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On the nutrition side, follow the breeder recommendations in terms of ingredients, quality and presentation of the feed. The feed requirement must satisfy the needs for growing, maintenance and production. The sanitary condition of the layer breeder feed must be free of pathogens and mycotoxins. In addition, the feed presentation is not a negligible parameter. An uneven, excessively fine presentation of the feed affects the daily ingestion of the feed.

Monitoring bodyweight and uniformity

Gaining weight in rearing is essential as the chicks have already developed the structure of the future layer when they are 7-8 weeks old. A weight shortage in the first few weeks will impair production performance. As shown in Figure 3, at 8 weeks of age most of the bone structure, muscles and organs are now completed. Therefore, investing to increase the pullet’s body weight before 7-8 weeks of age is recommended to favour good breeder quality until the end of the flock.

Figure 3 – Pullet growth development.

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To follow this growth evolution, it is strongly recommended to weigh the pullets weekly. Flock uniformity must also be measured with the target to be over 80%. High uniformity will induce a high peak of lay and persistency as well as good uniformity of the egg weight. The body weight will also drive the change of feed type, the adaptation of the lighting programme and the vaccination schedule.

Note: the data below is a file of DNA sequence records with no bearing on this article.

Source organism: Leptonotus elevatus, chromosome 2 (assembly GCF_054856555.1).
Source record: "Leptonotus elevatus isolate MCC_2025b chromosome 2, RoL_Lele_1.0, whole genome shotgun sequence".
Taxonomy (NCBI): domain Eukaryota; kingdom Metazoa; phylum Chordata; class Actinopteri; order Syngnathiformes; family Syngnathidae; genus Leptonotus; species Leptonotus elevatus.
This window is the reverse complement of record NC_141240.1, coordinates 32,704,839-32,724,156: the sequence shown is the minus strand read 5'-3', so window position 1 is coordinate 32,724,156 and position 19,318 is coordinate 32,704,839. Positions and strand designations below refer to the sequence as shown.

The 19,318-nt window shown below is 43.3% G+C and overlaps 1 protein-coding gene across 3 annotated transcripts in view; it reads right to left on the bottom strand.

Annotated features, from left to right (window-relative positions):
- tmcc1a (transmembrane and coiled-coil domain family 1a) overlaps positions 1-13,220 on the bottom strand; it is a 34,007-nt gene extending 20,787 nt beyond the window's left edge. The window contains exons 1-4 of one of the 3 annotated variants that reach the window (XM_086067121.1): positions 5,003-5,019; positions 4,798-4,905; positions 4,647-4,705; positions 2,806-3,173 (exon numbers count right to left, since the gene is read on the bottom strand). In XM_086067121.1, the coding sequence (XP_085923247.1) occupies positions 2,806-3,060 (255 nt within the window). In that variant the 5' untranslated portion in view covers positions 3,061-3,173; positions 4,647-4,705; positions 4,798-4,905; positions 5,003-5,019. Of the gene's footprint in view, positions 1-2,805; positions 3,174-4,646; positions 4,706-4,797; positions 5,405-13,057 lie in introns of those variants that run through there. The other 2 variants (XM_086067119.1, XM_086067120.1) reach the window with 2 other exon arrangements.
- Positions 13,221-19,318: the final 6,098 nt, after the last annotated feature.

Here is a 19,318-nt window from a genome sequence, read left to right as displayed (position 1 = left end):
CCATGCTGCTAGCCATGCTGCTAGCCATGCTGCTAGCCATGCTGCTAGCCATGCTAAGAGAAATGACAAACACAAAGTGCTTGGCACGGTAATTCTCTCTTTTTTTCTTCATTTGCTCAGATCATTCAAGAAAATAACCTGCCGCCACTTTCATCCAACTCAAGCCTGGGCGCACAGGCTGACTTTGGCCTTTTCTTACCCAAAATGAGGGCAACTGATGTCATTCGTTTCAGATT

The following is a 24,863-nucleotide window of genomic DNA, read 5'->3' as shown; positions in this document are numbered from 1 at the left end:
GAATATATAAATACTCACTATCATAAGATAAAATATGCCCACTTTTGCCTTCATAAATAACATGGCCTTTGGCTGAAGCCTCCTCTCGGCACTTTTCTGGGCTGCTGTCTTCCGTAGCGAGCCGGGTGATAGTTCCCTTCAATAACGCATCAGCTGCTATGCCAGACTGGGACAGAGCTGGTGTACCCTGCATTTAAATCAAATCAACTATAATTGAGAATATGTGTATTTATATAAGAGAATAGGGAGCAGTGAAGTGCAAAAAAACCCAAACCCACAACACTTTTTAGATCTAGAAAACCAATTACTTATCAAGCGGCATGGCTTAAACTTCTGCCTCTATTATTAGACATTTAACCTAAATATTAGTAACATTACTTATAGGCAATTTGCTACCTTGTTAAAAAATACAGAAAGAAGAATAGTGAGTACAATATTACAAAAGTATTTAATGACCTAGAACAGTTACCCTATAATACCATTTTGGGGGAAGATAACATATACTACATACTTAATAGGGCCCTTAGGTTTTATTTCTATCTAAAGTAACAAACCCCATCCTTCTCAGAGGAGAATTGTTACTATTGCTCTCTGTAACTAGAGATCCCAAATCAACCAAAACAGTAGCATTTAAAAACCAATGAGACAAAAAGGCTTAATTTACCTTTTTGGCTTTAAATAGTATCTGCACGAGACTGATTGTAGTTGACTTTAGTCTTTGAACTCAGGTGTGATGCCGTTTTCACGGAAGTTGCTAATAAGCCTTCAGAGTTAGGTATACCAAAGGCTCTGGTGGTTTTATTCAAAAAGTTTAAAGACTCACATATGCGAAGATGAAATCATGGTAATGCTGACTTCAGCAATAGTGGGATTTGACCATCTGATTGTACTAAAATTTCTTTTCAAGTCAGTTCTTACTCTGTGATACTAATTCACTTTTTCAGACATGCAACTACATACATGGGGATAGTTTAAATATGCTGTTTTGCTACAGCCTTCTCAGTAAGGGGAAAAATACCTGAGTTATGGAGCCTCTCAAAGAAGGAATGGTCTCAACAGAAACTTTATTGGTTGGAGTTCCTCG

Managing the males

In modern parent stock breeders, males represent a small share of birds but they are responsible for half of the genetic value of the flock. During rearing, the target is to obtain the best male uniformity and quality to select the very best ones before the start of production. Once in production, the males’ weight, uniformity, behaviour and activity must be controlled regularly. This will make it possible to immediately detect if the relationship between the males and females is correct to obtain a synchronism of sexual maturity.

Biosecurity and prophylaxis

Biosecurity is fundamental to obtain pullets that are ready to produce in the best conditions. This involves preventing any risk of contamination or infection and using a vaccination programme adapted to local conditions. This facilitates flock management and allows pullet quality to be optimised. A strict control of all the diseases and parasites must be done in order to have the best pullets ready to lay and express the genetic potential of the breed.

Achieving the best results

All the points mentioned above must be taken with maximal attention; recording data daily is the basis for understanding what is happening in the breeder flock. The ability to obtain the best economic results and express the genetic potential of the breed also depends on the ability to react immediately to the different situations that may occur during breeding.

Andrea Beneventi – Senior Technical Specialist NOVOGEN.